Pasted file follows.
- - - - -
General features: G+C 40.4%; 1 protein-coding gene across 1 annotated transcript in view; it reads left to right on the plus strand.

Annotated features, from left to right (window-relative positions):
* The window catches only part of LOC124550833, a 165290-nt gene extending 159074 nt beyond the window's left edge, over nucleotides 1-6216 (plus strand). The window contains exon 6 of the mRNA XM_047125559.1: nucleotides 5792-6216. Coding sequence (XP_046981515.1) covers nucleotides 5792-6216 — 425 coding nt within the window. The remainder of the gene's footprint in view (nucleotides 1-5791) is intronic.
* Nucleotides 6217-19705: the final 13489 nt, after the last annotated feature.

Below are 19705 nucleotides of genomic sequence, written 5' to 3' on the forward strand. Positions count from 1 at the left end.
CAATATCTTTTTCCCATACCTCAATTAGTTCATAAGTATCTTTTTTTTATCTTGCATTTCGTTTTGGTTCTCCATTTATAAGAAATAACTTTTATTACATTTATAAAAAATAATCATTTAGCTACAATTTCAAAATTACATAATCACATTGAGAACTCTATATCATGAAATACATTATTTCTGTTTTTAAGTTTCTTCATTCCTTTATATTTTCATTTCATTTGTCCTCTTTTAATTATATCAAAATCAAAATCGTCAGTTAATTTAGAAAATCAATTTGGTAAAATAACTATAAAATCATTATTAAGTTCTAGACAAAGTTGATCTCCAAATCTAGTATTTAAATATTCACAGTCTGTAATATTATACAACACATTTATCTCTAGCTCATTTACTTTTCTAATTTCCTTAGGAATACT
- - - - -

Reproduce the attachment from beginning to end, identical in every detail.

General features: G+C 40.4%; 1 protein-coding gene across 1 annotated transcript in view; it reads left to right on the plus strand.

Annotated features, from left to right (window-relative positions):
* The window catches only part of LOC124550833, a 165290-nt gene extending 159074 nt beyond the window's left edge, over nucleotides 1-6216 (plus strand). The window contains exon 6 of the mRNA XM_047125559.1: nucleotides 5792-6216. Coding sequence (XP_046981515.1) covers nucleotides 5792-6216 — 425 coding nt within the window. The remainder of the gene's footprint in view (nucleotides 1-5791) is intronic.
* Nucleotides 6217-19705: the final 13489 nt, after the last annotated feature.

Below are 19705 nucleotides of genomic sequence, written 5' to 3' on the forward strand. Positions count from 1 at the left end.
CAATATCTTTTTCCCATACCTCAATTAGTTCATAAGTATCTTTTTTTTATCTTGCATTTCGTTTTGGTTCTCCATTTATAAGAAATAACTTTTATTACATTTATAAAAAATAATCATTTAGCTACAATTTCAAAATTACATAATCACATTGAGAACTCTATATCATGAAATACATTATTTCTGTTTTTAAGTTTCTTCATTCCTTTATATTTTCATTTCATTTGTCCTCTTTTAATTATATCAAAATCAAAATCGTCAGTTAATTTAGAAAATCAATTTGGTAAAATAACTATAAAATCATTATTAAGTTCTAGACAAAGTTGATCTCCAAATCTAGTATTTAAATATTCACAGTCTGTAATATTATACAACACATTTATCTCTAGCTCATTTACTTTTCTAATTTCCTTAGGAATACT